[Update at bottom of post]
I wrote this in response to a question on the ADO.NET Orcas forums and thought I would copy it here.
Note that Danny Simmons writes more information about Entity Framework and DataTables in the thread.
Here’s my solution for now…
LINQ to Datasets does allow for conversions from queries to Datatables, but it doesn’t seem to be able to deal with ObjectQueries. I then queried my objectquery to return an IQueryable and also an IEnumerable, but I couldn’t get the datatable conversion to work. Look for CopyToDataTable in the VS2008 documentation for more info on that.
So since I couldn’t get at it I rolled my own using Mike Taulty’s previous example (not for ObjectQueries though) as a start.
This example uses the ObjectStateManager so I can dynamically get at the values. As long as I’m already using the ObjetStateManager, I also use it to get some metadata, even though I could have used the MetadataWorkspace for that.
Assuming we are starting with nwrows which is an ObjectQuery for a simple Linq to Entities query…
Dim dt As New DataTable
Dim currow As Integer = 0 ‘just a counter to keep track of my for each position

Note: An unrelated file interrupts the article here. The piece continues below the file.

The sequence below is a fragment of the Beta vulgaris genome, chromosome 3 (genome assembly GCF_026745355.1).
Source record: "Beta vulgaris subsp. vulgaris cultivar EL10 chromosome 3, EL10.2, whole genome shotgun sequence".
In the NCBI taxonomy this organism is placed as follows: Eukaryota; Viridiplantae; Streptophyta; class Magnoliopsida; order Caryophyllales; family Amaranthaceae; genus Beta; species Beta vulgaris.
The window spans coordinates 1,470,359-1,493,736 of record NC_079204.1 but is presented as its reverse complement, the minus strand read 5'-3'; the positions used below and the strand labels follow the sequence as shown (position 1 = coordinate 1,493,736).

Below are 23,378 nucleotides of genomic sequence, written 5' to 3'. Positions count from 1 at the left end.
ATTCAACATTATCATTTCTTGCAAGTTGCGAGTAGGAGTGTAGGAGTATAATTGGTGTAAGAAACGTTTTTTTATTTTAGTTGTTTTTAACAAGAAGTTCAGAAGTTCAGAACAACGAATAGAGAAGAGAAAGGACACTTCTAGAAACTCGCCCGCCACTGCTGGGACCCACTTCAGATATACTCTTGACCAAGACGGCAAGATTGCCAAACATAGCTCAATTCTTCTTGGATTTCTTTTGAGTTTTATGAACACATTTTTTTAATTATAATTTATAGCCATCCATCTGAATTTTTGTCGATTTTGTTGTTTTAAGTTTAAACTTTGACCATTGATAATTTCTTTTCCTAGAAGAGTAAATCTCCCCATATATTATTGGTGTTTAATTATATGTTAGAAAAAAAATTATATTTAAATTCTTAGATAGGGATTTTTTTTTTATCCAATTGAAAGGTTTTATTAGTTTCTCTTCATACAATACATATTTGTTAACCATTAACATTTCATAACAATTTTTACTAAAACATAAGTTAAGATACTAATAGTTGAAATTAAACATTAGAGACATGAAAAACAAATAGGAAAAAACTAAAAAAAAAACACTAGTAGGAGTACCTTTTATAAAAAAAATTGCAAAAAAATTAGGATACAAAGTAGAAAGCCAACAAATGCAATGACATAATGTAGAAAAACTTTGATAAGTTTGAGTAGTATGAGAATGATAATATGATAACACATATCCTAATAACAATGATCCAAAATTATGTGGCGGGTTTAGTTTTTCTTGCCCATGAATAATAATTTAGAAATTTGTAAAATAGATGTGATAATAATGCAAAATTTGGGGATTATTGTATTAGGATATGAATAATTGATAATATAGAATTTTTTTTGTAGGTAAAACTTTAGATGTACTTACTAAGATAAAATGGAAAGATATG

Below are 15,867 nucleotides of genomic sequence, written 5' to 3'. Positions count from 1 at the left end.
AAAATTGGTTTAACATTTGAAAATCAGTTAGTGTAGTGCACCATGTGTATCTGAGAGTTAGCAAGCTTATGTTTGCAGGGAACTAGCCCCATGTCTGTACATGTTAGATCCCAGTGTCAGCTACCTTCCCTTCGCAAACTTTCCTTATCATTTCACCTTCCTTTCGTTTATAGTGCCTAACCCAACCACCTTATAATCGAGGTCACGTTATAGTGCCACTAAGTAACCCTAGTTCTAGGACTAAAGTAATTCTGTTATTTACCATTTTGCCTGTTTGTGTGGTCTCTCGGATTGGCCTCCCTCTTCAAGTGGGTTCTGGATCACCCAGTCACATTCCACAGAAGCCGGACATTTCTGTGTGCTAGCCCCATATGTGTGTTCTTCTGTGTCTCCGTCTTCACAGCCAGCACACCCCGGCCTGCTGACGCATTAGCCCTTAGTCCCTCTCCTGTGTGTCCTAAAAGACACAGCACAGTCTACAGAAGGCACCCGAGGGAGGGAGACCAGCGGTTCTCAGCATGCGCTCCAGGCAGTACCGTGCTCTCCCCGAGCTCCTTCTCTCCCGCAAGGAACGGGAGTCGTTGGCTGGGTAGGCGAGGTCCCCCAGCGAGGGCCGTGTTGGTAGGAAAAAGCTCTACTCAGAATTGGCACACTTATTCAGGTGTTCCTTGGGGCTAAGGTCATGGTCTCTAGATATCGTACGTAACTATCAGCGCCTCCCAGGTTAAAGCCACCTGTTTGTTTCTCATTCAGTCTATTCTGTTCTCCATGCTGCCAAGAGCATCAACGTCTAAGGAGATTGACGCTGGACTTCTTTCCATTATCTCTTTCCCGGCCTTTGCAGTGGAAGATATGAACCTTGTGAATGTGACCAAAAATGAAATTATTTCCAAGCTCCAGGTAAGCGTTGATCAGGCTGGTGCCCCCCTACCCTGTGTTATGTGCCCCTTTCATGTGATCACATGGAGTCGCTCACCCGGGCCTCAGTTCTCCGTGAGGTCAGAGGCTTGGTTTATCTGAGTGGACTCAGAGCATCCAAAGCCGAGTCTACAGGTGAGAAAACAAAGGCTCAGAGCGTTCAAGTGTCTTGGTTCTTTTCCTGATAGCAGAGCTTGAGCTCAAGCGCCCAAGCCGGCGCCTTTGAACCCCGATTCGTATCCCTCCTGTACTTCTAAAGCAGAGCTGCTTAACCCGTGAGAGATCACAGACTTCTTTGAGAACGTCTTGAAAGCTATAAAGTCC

For Each r In nwrows
‘get statemanager for current row
Dim stateEntry = nwts.ObjectStateManager.GetObjectStateEntry(CType(r, Data.Objects.DataClasses.IEntityWithKey).EntityKey)
‘this will only happen once, build the dataColumns, I’m not bothering with their names
If dt.Columns.Count = 0 Then
For i = 0 To stateEntry.CurrentValues.FieldCount – 1
‘now we can add data, grabbing current values
Dim dtrow As DataRow = dt.NewRow
For idata = 0 To stateEntry.CurrentValues.FieldCount – 1
dtrow.Item(idata) = stateEntry.CurrentValues(idata)
currow += 1
Note: It looks like Andrew Conrad, who is on the ADO.NET team, also got inspired today by the forum question as he has written a much more indepth (read “not quite the hack that I wrote”) solution to the loss of the datatable conversion capability. In fact he explains why we can’t use it with non-Linq to Dataset queries:
In the original Linq CTP and the first Orcas Beta, we included a DataSet specific Linq operator called CopyToDataTable<T> (It was called ToDataTable at one point also). For Beta 2 of Orcas, we ended up restricting this method to only work with DataRows (or some derived type) via a generic constraint on the method.
So, like a good soldier, he wrote up some sweet code to do the job. I was only pulling in the values. He’s got tablenames and types and subtypes as well, with a completely different approach. Definitely check it out. I will probably just use this rather than my hack and try to consider my experimenting with StateObject a good use of my time yesterday! 🙂
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